CHINA (PRC FIRMS): An Introduction
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China Overview: An Introduction
Banking & Finance in China
China’s financial industry aimed to improve the real economy, pushed forward supply-side structural reform of finance, and gradually expanded opening-up to a higher level in the past year. In November 2021, the Beijing Stock Exchange, the primary platform serving innovation-oriented small and medium-sized enterprises (SMEs), started trading. The China Securities Regulatory Commission (CSRC) formulated Provisions of the State Council on the Administration of Overseas Securities Offering and Listing by Domestic Companies (Draft for Comments) and the related rules in December 2021, enhancing the compliance level of Chinese companies listing overseas and protecting the legitimate rights and interests of investors. BlackRock, DBS Securities (China) and Daiwa Securities (China), which are financial institutions wholly foreign-owned or foreign-controlled have been approved to operate their business in China. The domestic financial institutions started to compete with foreign institutions in the Chinese financial market. To promote the high-quality development of the real economy with green finance, the People’s Bank of China (PBOC) formulated and promulgated the first batch of green financial standards, earmarked a RMB200 billion special refinancing to support clean and efficient utilisation of coal, and announced The Green Bond Endorsed Projects Catalogue (2021 Edition). In the face of the accelerating rate of population ageing, the China Banking and Insurance Regulatory Commission (CBIRC) approved the preparation for the establishment of Guomin Pension & Insurance Company Limited (Guomin Pension). Guomin Pension will make full use of the advantages of its bank shareholders in customer resources and brand reputation to enrich the supply of pension insurance products in the future. Under the global pandemic of COVID-19, PBOC flexibly adjusted monetary policies to accurately support the real economy, creating a climate for financial institutions to moderately benefit the real economy and increase support for private micro and small companies and key areas of manufacturing.
Corporate and M&A in China
In 2021, China has entered into the post-epidemic era, with the national economy stabilised and the M&A market gradually recovered, but the scale of transactions dropped. The M&A market played a key role in companies' investment activities in the science and innovation field.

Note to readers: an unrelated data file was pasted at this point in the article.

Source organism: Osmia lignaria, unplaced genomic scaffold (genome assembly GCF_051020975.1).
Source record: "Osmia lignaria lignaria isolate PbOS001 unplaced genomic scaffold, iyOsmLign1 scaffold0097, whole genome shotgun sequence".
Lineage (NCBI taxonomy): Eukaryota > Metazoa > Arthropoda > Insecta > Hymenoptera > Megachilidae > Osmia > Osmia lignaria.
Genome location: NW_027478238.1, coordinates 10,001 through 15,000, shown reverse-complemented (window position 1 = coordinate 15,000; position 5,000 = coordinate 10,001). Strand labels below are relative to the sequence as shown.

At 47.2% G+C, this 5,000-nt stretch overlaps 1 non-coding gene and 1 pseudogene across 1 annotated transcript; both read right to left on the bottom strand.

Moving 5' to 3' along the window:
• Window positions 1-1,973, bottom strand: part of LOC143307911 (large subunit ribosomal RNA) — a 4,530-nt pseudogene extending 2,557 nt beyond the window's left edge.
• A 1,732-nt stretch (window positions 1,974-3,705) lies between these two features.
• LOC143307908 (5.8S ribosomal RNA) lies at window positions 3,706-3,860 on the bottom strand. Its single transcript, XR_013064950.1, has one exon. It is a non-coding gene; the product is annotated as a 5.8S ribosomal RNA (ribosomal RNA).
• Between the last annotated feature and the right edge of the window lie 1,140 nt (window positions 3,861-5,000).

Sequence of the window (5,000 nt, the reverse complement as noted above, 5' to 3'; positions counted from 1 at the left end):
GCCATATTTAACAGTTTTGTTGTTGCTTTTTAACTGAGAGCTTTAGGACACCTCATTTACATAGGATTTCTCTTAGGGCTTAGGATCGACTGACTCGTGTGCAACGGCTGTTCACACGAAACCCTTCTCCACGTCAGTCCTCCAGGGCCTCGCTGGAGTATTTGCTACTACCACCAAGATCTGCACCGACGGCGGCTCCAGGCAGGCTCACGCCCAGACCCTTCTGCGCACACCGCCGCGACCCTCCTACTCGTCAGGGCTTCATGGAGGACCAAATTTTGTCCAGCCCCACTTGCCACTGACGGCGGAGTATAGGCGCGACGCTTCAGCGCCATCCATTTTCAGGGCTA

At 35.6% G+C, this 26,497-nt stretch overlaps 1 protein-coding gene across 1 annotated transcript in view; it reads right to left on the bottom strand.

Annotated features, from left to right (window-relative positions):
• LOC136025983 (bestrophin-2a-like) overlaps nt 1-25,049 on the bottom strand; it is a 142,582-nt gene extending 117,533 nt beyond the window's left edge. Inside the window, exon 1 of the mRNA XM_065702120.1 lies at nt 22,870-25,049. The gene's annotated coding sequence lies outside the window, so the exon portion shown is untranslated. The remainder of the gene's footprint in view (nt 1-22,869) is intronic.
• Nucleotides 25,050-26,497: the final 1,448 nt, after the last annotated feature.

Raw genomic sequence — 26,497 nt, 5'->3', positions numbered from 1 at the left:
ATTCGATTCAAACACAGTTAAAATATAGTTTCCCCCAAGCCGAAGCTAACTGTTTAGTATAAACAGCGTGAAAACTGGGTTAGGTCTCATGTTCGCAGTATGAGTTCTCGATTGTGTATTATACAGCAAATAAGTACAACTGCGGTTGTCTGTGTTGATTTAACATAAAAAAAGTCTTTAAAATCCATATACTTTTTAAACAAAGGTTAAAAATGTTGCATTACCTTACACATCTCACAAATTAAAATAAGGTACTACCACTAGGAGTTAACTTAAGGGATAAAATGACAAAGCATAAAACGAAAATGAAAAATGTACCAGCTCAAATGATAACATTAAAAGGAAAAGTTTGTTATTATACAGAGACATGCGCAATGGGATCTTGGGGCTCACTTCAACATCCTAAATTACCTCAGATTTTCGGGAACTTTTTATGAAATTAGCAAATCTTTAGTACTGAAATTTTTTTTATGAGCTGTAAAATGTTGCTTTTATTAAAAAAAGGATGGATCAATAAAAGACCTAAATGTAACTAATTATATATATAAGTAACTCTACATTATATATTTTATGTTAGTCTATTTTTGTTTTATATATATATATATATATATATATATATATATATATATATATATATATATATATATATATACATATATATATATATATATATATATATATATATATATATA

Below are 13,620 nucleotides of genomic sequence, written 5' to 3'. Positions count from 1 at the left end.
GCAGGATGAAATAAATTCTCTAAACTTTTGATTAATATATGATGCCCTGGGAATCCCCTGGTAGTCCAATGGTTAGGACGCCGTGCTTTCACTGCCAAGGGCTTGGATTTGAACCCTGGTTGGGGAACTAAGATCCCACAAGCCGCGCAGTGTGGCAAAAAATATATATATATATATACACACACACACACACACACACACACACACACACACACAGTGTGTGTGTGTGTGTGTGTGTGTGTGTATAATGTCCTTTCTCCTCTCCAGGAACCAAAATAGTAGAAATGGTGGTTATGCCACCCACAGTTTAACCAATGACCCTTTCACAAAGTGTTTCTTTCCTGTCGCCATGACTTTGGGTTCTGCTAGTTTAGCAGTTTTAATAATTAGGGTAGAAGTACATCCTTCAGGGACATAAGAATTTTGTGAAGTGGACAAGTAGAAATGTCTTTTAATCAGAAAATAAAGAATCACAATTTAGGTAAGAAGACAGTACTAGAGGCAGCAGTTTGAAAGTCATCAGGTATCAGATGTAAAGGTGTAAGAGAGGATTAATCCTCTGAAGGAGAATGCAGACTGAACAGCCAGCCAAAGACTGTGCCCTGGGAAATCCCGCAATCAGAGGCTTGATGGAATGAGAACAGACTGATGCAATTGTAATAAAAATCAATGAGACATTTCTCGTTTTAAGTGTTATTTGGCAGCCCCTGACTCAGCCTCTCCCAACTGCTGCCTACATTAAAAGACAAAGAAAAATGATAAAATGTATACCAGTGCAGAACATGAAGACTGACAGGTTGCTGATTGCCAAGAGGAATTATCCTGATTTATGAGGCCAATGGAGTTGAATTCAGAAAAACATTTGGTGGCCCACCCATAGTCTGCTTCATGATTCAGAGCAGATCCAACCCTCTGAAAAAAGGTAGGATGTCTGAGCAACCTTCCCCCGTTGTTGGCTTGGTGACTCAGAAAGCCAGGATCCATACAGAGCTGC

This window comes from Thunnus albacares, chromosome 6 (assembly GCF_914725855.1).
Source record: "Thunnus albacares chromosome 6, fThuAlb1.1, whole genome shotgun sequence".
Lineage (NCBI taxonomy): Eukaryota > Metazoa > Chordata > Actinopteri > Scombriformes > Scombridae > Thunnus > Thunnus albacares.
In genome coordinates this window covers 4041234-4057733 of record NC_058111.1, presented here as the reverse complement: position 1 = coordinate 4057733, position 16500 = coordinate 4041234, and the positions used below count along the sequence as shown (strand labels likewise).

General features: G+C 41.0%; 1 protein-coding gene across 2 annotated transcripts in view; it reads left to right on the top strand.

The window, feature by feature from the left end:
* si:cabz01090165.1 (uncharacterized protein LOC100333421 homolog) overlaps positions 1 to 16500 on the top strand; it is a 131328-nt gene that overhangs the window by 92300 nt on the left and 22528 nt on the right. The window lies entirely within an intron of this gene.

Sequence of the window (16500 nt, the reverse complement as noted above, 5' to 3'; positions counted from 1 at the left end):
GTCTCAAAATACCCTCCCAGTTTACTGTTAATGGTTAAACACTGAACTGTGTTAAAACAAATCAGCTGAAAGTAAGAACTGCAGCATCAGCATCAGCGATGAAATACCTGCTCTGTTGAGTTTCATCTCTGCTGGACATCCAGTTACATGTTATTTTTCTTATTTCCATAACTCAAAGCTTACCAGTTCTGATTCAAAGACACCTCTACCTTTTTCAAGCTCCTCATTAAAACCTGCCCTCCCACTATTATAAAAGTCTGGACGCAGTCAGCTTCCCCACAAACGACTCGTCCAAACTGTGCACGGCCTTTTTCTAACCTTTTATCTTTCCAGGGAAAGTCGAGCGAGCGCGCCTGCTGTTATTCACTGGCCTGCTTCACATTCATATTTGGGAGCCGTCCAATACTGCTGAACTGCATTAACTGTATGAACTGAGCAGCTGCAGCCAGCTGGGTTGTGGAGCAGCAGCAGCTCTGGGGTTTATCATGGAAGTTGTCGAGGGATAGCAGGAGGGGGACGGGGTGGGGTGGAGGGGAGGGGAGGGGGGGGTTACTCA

Increased penalties for anti-monopoly violations, and a centralised review and suspension system for operators, were the latest antitrust developments in key sectors such as the Internet and finance. The data security protection legislation and the Personal Information Protection Law have taken into account the protection and utilisation of data and personal information, and have laid the legal foundation for China's network society and digital economy. The Beijing Stock Exchange was registered and established, which is tailor-made for small and medium-sized enterprises/issuers. The Ministry of Commerce issued the Fourteenth Five-Year Plan for Utilisation of Foreign Investment Development, proposing to relax on entry barriers in a few key areas. The Central Economic Work Conference laid out the economic work priorities for 2022 and clarified the policy's tendency to stabilise growth.
In the near future, national anti-monopoly supervision will become the theme of the market. Domestic internet supervision will become more stringent. Future mergers and acquisitions will be based on the fundamental goal of increasing capital growth. More high-quality industrial mergers and acquisitions will emerge. Internet platforms will assume more responsibility for information protection during use and storage. The Data Security Law coordinates development and security, guarantees development with security, and boosts the construction of Digital China. The Central Economic Work Conference pointed out to give priority to stability. The year of 2022 will be a crucial year for the full implementation of the registration system of securities. The full implementation of the registration system for stock issuance is a matter of foreseeing.